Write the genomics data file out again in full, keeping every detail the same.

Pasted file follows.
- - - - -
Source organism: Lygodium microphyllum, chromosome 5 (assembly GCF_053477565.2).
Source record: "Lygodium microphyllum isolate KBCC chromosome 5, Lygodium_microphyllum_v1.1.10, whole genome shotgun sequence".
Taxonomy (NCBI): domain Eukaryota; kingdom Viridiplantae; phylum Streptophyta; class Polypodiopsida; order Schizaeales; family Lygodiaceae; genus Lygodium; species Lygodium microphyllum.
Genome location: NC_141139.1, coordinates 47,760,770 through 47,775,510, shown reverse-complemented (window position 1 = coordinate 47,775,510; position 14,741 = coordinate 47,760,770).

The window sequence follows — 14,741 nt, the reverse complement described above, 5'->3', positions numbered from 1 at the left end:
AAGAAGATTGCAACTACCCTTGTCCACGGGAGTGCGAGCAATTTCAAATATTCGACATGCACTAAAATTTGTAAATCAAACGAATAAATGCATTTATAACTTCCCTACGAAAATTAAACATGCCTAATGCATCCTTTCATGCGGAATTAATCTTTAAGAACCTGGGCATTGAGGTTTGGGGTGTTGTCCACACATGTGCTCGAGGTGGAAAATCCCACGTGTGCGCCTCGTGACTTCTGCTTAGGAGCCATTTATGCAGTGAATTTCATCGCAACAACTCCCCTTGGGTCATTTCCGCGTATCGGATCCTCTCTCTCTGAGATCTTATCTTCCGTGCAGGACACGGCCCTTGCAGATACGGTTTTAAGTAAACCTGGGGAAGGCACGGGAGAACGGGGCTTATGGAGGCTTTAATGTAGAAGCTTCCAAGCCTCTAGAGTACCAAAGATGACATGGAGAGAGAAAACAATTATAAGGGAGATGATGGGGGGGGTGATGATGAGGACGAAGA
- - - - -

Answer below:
Source organism: Lygodium microphyllum, chromosome 5 (assembly GCF_053477565.2).
Source record: "Lygodium microphyllum isolate KBCC chromosome 5, Lygodium_microphyllum_v1.1.10, whole genome shotgun sequence".
Taxonomy (NCBI): domain Eukaryota; kingdom Viridiplantae; phylum Streptophyta; class Polypodiopsida; order Schizaeales; family Lygodiaceae; genus Lygodium; species Lygodium microphyllum.
Genome location: NC_141139.1, coordinates 47,760,770 through 47,775,510, shown reverse-complemented (window position 1 = coordinate 47,775,510; position 14,741 = coordinate 47,760,770).

The window sequence follows — 14,741 nt, the reverse complement described above, 5'->3', positions numbered from 1 at the left end:
AAGAAGATTGCAACTACCCTTGTCCACGGGAGTGCGAGCAATTTCAAATATTCGACATGCACTAAAATTTGTAAATCAAACGAATAAATGCATTTATAACTTCCCTACGAAAATTAAACATGCCTAATGCATCCTTTCATGCGGAATTAATCTTTAAGAACCTGGGCATTGAGGTTTGGGGTGTTGTCCACACATGTGCTCGAGGTGGAAAATCCCACGTGTGCGCCTCGTGACTTCTGCTTAGGAGCCATTTATGCAGTGAATTTCATCGCAACAACTCCCCTTGGGTCATTTCCGCGTATCGGATCCTCTCTCTCTGAGATCTTATCTTCCGTGCAGGACACGGCCCTTGCAGATACGGTTTTAAGTAAACCTGGGGAAGGCACGGGAGAACGGGGCTTATGGAGGCTTTAATGTAGAAGCTTCCAAGCCTCTAGAGTACCAAAGATGACATGGAGAGAGAAAACAATTATAAGGGAGATGATGGGGGGGGTGATGATGAGGACGAAGA